Posts Tagged ‘business biography’

94776685Peter Drucker is often considered to be the “father of modern management.” For decades, the great business thinker produced dozens of books, articles, and lectures providing groundbreaking insight on leadership and organizational success. In The Practical Drucker, William H. Cohen distills the wisdom from the vast body of Drucker’s work into 40 succinct truths. Cohen provides readers with the necessary guidelines and examples to use these 40 truths to solve people, management, marketing, innovation, and organizational problems.

Peter Drucker’s work has played an essential role in shaping modern management. While many leaders wish to integrate more of Drucker’s wisdom into their performances, it is difficult to know where to start. William H. Cohen extracted the following practical touch-points from Drucker’s extensive work:

  • The responsibility of a leader is to protect and inspire others. Drucker believed that it was a leader’s ethical duty to keep others from harm and that an organization’s success comes from a leader’s ability to inspire and encourage employees.
  • People have no limits. Drucker felt that all people have the potential for success as long as they work hard at developing themselves.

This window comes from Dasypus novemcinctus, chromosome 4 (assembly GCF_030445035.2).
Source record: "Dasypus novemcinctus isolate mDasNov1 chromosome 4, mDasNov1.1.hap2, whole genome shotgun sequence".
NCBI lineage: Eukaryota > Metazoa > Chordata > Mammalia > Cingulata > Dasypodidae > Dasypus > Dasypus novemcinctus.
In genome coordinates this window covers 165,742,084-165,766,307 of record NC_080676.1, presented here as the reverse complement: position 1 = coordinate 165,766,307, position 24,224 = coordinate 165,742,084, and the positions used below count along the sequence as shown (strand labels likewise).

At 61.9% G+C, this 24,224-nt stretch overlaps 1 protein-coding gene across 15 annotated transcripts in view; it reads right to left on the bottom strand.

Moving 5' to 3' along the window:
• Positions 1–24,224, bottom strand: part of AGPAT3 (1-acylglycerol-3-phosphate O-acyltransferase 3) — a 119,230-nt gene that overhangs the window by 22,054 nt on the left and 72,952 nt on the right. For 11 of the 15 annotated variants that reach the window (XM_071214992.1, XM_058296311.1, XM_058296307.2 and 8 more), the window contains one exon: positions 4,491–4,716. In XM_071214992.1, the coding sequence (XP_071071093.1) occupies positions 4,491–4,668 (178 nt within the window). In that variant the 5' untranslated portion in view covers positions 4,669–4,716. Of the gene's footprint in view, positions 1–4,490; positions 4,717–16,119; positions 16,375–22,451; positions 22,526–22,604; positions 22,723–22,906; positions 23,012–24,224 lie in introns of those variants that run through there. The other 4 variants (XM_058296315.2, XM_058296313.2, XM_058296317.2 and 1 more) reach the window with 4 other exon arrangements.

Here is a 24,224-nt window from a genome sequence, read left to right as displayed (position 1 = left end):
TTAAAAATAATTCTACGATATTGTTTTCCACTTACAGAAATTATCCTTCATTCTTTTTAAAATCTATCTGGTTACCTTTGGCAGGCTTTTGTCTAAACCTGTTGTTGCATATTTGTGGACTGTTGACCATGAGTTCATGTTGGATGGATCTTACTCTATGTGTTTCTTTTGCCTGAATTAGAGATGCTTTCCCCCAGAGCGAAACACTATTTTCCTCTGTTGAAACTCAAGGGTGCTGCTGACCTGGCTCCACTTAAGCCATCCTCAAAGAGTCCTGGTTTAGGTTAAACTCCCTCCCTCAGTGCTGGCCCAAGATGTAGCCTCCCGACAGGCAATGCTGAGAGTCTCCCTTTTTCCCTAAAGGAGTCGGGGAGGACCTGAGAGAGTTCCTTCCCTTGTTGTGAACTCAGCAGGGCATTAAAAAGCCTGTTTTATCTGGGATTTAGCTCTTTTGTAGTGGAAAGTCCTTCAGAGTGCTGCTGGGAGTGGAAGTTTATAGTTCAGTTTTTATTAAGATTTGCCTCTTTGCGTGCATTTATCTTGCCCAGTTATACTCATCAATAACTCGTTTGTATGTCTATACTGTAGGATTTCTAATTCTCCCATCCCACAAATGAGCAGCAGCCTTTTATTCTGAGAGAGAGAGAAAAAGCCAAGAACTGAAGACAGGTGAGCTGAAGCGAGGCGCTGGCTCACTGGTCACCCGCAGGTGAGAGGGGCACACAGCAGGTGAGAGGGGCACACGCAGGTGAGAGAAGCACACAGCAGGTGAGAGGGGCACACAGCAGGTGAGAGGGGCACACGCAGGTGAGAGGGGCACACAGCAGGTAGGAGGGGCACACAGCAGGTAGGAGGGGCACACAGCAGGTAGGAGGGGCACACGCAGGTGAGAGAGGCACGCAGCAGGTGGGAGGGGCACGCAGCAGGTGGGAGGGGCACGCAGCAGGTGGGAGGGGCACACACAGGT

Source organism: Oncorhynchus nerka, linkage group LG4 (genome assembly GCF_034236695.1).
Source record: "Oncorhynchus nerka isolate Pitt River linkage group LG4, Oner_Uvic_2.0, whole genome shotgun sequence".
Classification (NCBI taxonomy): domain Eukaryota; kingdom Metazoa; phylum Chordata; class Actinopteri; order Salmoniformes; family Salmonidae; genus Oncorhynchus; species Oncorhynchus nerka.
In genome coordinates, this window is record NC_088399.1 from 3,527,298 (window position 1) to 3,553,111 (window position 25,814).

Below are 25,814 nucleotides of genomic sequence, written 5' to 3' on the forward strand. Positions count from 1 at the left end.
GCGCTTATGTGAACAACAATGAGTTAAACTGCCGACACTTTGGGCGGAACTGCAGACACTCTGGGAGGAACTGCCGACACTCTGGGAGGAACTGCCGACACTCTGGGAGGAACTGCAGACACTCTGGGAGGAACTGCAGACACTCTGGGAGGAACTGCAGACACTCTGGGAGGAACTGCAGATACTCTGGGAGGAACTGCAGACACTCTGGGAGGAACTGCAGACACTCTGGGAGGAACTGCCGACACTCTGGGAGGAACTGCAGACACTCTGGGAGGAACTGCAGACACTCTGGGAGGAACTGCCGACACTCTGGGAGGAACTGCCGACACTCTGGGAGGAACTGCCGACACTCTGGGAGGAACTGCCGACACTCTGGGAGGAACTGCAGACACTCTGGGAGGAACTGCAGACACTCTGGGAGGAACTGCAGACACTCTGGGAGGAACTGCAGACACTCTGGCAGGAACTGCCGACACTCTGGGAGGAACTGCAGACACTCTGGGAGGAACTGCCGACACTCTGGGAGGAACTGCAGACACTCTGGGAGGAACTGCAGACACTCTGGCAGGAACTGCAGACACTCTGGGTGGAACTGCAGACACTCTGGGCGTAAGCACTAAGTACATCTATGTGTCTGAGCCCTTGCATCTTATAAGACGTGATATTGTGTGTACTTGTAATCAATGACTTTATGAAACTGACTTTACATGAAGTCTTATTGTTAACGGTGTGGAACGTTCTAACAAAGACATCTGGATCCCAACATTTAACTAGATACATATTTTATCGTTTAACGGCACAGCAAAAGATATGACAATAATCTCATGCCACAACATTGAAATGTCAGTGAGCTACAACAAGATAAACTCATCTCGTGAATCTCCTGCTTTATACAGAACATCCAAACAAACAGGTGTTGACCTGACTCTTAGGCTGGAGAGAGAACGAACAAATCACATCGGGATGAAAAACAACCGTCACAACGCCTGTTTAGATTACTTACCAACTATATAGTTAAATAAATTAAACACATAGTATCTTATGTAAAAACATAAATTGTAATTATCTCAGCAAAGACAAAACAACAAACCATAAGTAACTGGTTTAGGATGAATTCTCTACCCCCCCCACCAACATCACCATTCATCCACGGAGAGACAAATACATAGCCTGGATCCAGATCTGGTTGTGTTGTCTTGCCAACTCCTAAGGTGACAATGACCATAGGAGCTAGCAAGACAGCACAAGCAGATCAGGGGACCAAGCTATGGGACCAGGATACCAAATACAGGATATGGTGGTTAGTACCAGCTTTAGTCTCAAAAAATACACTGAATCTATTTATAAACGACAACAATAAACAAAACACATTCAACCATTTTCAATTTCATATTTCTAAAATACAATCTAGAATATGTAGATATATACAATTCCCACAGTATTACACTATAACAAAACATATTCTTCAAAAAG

• Avoid doing what generated success in the past to achieve success in the future. When organizations hold on to the old products and business tactics that once made them successful, they are unable to evolve with the changing times, and will eventually fail.
  • Good management requires leaders to take problems head on. Whether it is office politics or a pending organization-wide crisis, Drucker recommended that managers identify every problem they are faced with and take positive action immediately.
  • Only irrational marketers believe there are irrational customers. Drucker argued that marketers who label their customers as “irrational” because of their purchasing decisions do not understand what their customers value.
  • Some of the best innovation comes from “unexpected” circumstances. Drucker believed that strange events and trends were some of the best places for organizations to find innovation opportunities.
  • The purpose of a business is not to make a profit. Too many organizations focus on profit when they should be focusing on the true purpose of the business, which Drucker argued was to create customers.
  • The two most important organizational functions are marketing and innovation. Organizations must always be creating new products that customers actually want to buy.

To download three free summaries, please visit our site.

Related book summaries in the BBS library: The Work of Leaders, The Crucibles of LeadershipWhy Should Anyone Be Led by You?

Read Full Post »